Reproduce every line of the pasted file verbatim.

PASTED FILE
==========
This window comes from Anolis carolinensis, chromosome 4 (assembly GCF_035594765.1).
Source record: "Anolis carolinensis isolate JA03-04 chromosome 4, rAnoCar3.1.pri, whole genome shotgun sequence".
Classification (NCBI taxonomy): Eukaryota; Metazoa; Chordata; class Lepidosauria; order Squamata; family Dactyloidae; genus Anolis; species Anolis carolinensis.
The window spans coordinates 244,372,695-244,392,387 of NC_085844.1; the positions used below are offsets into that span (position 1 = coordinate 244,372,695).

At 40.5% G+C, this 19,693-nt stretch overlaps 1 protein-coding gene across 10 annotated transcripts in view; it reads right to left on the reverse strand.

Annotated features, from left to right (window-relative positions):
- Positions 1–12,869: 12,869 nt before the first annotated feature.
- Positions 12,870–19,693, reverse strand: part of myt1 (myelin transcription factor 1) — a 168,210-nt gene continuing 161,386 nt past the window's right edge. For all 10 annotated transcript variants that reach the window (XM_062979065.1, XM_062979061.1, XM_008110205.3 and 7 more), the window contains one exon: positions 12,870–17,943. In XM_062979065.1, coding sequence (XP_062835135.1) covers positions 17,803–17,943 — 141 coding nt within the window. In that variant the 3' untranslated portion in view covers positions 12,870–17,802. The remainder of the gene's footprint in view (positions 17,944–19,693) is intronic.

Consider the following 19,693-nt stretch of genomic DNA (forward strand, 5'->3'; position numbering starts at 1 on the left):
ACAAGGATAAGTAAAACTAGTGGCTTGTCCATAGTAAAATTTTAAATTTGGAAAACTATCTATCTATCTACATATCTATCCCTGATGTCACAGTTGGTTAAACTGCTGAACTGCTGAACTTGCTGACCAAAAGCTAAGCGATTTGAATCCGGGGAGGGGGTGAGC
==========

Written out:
This window comes from Anolis carolinensis, chromosome 4 (assembly GCF_035594765.1).
Source record: "Anolis carolinensis isolate JA03-04 chromosome 4, rAnoCar3.1.pri, whole genome shotgun sequence".
Classification (NCBI taxonomy): Eukaryota; Metazoa; Chordata; class Lepidosauria; order Squamata; family Dactyloidae; genus Anolis; species Anolis carolinensis.
The window spans coordinates 244,372,695-244,392,387 of NC_085844.1; the positions used below are offsets into that span (position 1 = coordinate 244,372,695).

At 40.5% G+C, this 19,693-nt stretch overlaps 1 protein-coding gene across 10 annotated transcripts in view; it reads right to left on the reverse strand.

Annotated features, from left to right (window-relative positions):
- Positions 1–12,869: 12,869 nt before the first annotated feature.
- Positions 12,870–19,693, reverse strand: part of myt1 (myelin transcription factor 1) — a 168,210-nt gene continuing 161,386 nt past the window's right edge. For all 10 annotated transcript variants that reach the window (XM_062979065.1, XM_062979061.1, XM_008110205.3 and 7 more), the window contains one exon: positions 12,870–17,943. In XM_062979065.1, coding sequence (XP_062835135.1) covers positions 17,803–17,943 — 141 coding nt within the window. In that variant the 3' untranslated portion in view covers positions 12,870–17,802. The remainder of the gene's footprint in view (positions 17,944–19,693) is intronic.

Consider the following 19,693-nt stretch of genomic DNA (forward strand, 5'->3'; position numbering starts at 1 on the left):
ACAAGGATAAGTAAAACTAGTGGCTTGTCCATAGTAAAATTTTAAATTTGGAAAACTATCTATCTATCTACATATCTATCCCTGATGTCACAGTTGGTTAAACTGCTGAACTGCTGAACTTGCTGACCAAAAGCTAAGCGATTTGAATCCGGGGAGGGGGTGAGC